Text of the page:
The Dynamics of Welfare Participation in Quebec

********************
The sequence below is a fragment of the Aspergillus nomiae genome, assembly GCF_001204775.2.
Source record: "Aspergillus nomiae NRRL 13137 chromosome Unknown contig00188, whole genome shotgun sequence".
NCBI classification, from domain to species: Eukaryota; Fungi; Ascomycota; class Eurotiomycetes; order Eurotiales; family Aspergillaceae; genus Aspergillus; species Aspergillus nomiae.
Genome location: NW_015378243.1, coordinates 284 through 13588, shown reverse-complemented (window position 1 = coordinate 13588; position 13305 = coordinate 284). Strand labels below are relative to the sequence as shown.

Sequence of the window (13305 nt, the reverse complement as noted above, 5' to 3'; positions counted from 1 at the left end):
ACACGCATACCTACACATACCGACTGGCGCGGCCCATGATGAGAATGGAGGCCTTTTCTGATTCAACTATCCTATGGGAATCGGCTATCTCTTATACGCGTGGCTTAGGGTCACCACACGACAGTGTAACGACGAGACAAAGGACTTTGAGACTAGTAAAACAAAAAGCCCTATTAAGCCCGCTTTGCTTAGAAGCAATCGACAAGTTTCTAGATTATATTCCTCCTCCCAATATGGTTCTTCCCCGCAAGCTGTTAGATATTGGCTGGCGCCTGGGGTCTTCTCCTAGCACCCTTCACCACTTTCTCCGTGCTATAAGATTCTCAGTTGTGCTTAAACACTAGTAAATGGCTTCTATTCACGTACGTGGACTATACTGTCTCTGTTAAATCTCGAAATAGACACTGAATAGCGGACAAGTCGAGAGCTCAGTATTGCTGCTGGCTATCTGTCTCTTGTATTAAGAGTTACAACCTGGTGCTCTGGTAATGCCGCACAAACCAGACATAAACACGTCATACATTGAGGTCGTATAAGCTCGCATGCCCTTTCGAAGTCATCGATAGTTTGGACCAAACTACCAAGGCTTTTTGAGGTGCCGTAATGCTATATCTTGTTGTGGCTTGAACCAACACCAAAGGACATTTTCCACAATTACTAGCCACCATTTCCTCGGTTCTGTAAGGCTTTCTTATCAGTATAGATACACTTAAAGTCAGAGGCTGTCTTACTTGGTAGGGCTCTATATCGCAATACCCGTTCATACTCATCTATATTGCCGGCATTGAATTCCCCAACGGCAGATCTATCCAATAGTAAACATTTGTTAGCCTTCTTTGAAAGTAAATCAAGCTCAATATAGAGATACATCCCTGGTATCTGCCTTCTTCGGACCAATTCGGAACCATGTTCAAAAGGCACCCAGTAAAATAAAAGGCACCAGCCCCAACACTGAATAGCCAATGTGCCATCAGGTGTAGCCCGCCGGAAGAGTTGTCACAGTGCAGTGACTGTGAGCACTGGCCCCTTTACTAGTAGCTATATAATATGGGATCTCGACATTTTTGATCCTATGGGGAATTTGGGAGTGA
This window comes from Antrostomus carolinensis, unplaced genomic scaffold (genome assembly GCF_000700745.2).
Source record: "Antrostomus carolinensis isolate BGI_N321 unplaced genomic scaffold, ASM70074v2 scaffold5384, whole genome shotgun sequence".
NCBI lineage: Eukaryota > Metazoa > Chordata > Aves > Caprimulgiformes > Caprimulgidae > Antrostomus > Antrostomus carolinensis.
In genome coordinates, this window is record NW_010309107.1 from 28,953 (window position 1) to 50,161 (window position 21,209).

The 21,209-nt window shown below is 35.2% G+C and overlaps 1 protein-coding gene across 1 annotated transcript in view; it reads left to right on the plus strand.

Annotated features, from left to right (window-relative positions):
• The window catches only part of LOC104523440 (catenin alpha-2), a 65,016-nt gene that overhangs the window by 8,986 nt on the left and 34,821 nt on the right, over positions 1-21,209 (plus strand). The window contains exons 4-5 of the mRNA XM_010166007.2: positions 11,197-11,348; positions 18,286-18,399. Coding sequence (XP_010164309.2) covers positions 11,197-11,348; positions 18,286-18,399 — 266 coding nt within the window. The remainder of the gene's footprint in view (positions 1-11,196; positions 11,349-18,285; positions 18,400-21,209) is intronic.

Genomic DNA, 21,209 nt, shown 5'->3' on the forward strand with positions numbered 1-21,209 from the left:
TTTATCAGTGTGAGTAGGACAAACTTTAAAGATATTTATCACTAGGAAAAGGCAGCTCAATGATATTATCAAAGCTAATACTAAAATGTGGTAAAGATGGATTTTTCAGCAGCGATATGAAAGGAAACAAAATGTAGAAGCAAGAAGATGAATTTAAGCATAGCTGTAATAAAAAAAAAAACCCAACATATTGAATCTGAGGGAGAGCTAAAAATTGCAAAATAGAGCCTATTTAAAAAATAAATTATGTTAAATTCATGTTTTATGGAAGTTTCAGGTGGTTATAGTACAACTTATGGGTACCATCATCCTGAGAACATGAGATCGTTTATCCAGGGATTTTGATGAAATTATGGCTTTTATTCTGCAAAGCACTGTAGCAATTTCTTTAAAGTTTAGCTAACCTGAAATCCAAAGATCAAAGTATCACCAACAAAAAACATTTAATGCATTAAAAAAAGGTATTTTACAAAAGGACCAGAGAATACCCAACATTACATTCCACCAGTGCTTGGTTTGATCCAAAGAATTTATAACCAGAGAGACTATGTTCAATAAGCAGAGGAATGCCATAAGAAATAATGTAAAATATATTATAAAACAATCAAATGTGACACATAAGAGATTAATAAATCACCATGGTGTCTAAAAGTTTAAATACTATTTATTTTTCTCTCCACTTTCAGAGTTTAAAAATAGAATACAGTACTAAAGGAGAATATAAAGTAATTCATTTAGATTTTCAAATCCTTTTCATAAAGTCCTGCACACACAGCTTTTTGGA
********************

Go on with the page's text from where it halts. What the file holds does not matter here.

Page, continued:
Few studies have examined the dynamics of participation in welfare in Québec and elsewhere in Canada. This paper sheds some light on that important topic, which is crucial for the understanding of the features and of the effects of welfare programmes, and for the analysis of possible reforms. For this, we use a large representative sample of welfare participants between 1979 and 1993. We find that the majority of new spells last for less than one year. Nevertheless, that a large proportion of ongoing spells are of long duration. We estimate for instance that the 50% shortest spells account for only 10% of total welfare spending. Overall, single men leave welfare more rapidly than single women, young people faster than their elders, and more educated individuals sooner than the less educated. The welfare reform of 1989 appears to have reduced significantly the rate of exit among participants under 30. Returns onto welfare generally occur shortly after exit, and at a rate which diminishes rapidly with time. Finally, we propose a measure of welfare dependence which comes up being almost twice as large for single-parent families as for all other categories.
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